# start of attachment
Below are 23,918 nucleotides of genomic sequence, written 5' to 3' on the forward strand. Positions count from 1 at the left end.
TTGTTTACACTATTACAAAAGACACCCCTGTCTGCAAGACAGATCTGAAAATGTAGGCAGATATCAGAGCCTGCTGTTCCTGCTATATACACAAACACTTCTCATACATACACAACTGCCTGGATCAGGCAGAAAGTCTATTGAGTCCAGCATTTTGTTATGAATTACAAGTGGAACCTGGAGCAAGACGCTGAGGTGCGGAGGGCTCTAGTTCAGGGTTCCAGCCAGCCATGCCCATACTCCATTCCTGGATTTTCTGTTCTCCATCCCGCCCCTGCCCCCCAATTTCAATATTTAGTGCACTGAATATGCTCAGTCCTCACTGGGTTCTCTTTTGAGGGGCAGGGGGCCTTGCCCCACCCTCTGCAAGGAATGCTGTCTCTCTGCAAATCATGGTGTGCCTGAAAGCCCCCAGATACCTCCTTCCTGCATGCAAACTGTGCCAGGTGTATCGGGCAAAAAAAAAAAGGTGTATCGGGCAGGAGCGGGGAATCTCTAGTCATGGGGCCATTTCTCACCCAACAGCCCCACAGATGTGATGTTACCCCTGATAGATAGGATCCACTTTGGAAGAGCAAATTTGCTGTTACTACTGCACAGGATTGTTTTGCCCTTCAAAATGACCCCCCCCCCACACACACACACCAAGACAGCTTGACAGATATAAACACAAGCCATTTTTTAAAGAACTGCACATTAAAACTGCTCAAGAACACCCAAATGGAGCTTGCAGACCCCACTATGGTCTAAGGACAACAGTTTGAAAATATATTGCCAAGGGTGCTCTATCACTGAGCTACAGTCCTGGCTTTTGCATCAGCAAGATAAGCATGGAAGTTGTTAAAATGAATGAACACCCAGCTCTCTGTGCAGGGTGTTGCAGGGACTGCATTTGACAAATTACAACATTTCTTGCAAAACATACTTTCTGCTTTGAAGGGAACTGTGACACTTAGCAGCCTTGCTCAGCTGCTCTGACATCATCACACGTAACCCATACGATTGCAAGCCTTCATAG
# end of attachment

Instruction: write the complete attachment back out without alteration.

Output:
Below are 23,918 nucleotides of genomic sequence, written 5' to 3' on the forward strand. Positions count from 1 at the left end.
TTGTTTACACTATTACAAAAGACACCCCTGTCTGCAAGACAGATCTGAAAATGTAGGCAGATATCAGAGCCTGCTGTTCCTGCTATATACACAAACACTTCTCATACATACACAACTGCCTGGATCAGGCAGAAAGTCTATTGAGTCCAGCATTTTGTTATGAATTACAAGTGGAACCTGGAGCAAGACGCTGAGGTGCGGAGGGCTCTAGTTCAGGGTTCCAGCCAGCCATGCCCATACTCCATTCCTGGATTTTCTGTTCTCCATCCCGCCCCTGCCCCCCAATTTCAATATTTAGTGCACTGAATATGCTCAGTCCTCACTGGGTTCTCTTTTGAGGGGCAGGGGGCCTTGCCCCACCCTCTGCAAGGAATGCTGTCTCTCTGCAAATCATGGTGTGCCTGAAAGCCCCCAGATACCTCCTTCCTGCATGCAAACTGTGCCAGGTGTATCGGGCAAAAAAAAAAAGGTGTATCGGGCAGGAGCGGGGAATCTCTAGTCATGGGGCCATTTCTCACCCAACAGCCCCACAGATGTGATGTTACCCCTGATAGATAGGATCCACTTTGGAAGAGCAAATTTGCTGTTACTACTGCACAGGATTGTTTTGCCCTTCAAAATGACCCCCCCCCCACACACACACACCAAGACAGCTTGACAGATATAAACACAAGCCATTTTTTAAAGAACTGCACATTAAAACTGCTCAAGAACACCCAAATGGAGCTTGCAGACCCCACTATGGTCTAAGGACAACAGTTTGAAAATATATTGCCAAGGGTGCTCTATCACTGAGCTACAGTCCTGGCTTTTGCATCAGCAAGATAAGCATGGAAGTTGTTAAAATGAATGAACACCCAGCTCTCTGTGCAGGGTGTTGCAGGGACTGCATTTGACAAATTACAACATTTCTTGCAAAACATACTTTCTGCTTTGAAGGGAACTGTGACACTTAGCAGCCTTGCTCAGCTGCTCTGACATCATCACACGTAACCCATACGATTGCAAGCCTTCATAG